The Political Aspects of St. Augustine's City of God

Autor: John Neville Figgis

Wydawnictwo: Jazzybee Verlag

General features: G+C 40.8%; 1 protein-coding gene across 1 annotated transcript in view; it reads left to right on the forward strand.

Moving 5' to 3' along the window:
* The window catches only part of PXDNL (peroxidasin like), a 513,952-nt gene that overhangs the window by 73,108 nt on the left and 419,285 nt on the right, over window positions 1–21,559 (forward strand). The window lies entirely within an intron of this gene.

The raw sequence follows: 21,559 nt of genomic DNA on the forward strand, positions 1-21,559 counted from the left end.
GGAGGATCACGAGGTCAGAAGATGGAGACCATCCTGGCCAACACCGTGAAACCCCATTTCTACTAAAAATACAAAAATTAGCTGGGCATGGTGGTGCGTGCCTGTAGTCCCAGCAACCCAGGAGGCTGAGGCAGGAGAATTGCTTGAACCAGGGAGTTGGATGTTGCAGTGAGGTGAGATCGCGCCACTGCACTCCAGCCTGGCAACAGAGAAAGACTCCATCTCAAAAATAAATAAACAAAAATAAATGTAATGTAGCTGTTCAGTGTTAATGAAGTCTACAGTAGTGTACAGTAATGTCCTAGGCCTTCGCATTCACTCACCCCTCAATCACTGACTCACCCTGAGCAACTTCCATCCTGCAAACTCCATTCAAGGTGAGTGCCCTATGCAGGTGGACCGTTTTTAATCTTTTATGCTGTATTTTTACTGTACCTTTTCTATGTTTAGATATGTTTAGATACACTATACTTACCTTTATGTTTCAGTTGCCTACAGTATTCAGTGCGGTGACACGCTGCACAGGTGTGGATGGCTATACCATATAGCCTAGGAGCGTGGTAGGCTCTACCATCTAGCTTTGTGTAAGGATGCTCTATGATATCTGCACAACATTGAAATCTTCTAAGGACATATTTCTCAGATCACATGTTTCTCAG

When one civilization has fallen and another is in its birth throes, people are apt to be seduced by the rushlights of a false leadership. The mind and mood of such a time of transition are intensely puzzling and those who would meet its needs must have insight and vision. The Epistle to the Hebrews was written after the fall of Jerusalem in the interest of a larger faith and in defense of the substantial authority of Christianity. When Rome was sacked by Alaric in 410 A. D., the shock of the catastrophe reacted against Christianity. Augustine wrote the De Civitate Dei to prove that the disaster was the inevitable Nemesis of the luxuries and corruptions of the citizenship and had little to do with Christianity, which had only a slight hold on public life. He also pointed out the contrast between the actual city to which the Romans were fanatically devoted, and the ideal city of his prophetic vision, contending that this ideal is eternal and unrealized but in process of realization. He was further convinced that Christianity was not merely a superior gnosis but a scheme of redemption, justified by its higher ethical standards and by the better conduct of its adherents. This apology has all the limitations of the time and the writer, but Augustine was a mystic and a statesman, and the im-ortance of this writing is in the fact that "in it for the first time an ideal consideration, a comprehensive survey of human history found its expression."
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